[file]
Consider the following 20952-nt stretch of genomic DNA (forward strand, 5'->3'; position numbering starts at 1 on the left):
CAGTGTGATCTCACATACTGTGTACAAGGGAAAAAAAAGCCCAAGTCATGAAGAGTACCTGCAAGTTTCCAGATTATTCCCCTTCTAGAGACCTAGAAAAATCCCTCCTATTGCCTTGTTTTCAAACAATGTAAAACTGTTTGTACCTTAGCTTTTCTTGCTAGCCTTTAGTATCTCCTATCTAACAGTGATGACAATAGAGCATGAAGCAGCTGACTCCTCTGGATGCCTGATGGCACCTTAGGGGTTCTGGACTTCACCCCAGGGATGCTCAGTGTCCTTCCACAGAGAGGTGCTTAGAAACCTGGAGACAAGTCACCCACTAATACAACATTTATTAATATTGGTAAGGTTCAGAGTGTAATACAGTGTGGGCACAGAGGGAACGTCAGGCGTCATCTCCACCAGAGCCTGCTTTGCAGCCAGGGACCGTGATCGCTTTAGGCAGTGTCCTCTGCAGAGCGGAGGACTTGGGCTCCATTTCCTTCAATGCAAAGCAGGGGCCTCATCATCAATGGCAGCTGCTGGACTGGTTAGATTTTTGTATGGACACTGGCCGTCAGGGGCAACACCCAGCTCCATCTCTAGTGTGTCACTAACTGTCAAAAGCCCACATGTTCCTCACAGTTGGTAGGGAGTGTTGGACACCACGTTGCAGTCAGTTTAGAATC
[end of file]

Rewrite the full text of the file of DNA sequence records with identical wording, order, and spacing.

Consider the following 20952-nt stretch of genomic DNA (forward strand, 5'->3'; position numbering starts at 1 on the left):
CAGTGTGATCTCACATACTGTGTACAAGGGAAAAAAAAGCCCAAGTCATGAAGAGTACCTGCAAGTTTCCAGATTATTCCCCTTCTAGAGACCTAGAAAAATCCCTCCTATTGCCTTGTTTTCAAACAATGTAAAACTGTTTGTACCTTAGCTTTTCTTGCTAGCCTTTAGTATCTCCTATCTAACAGTGATGACAATAGAGCATGAAGCAGCTGACTCCTCTGGATGCCTGATGGCACCTTAGGGGTTCTGGACTTCACCCCAGGGATGCTCAGTGTCCTTCCACAGAGAGGTGCTTAGAAACCTGGAGACAAGTCACCCACTAATACAACATTTATTAATATTGGTAAGGTTCAGAGTGTAATACAGTGTGGGCACAGAGGGAACGTCAGGCGTCATCTCCACCAGAGCCTGCTTTGCAGCCAGGGACCGTGATCGCTTTAGGCAGTGTCCTCTGCAGAGCGGAGGACTTGGGCTCCATTTCCTTCAATGCAAAGCAGGGGCCTCATCATCAATGGCAGCTGCTGGACTGGTTAGATTTTTGTATGGACACTGGCCGTCAGGGGCAACACCCAGCTCCATCTCTAGTGTGTCACTAACTGTCAAAAGCCCACATGTTCCTCACAGTTGGTAGGGAGTGTTGGACACCACGTTGCAGTCAGTTTAGAATC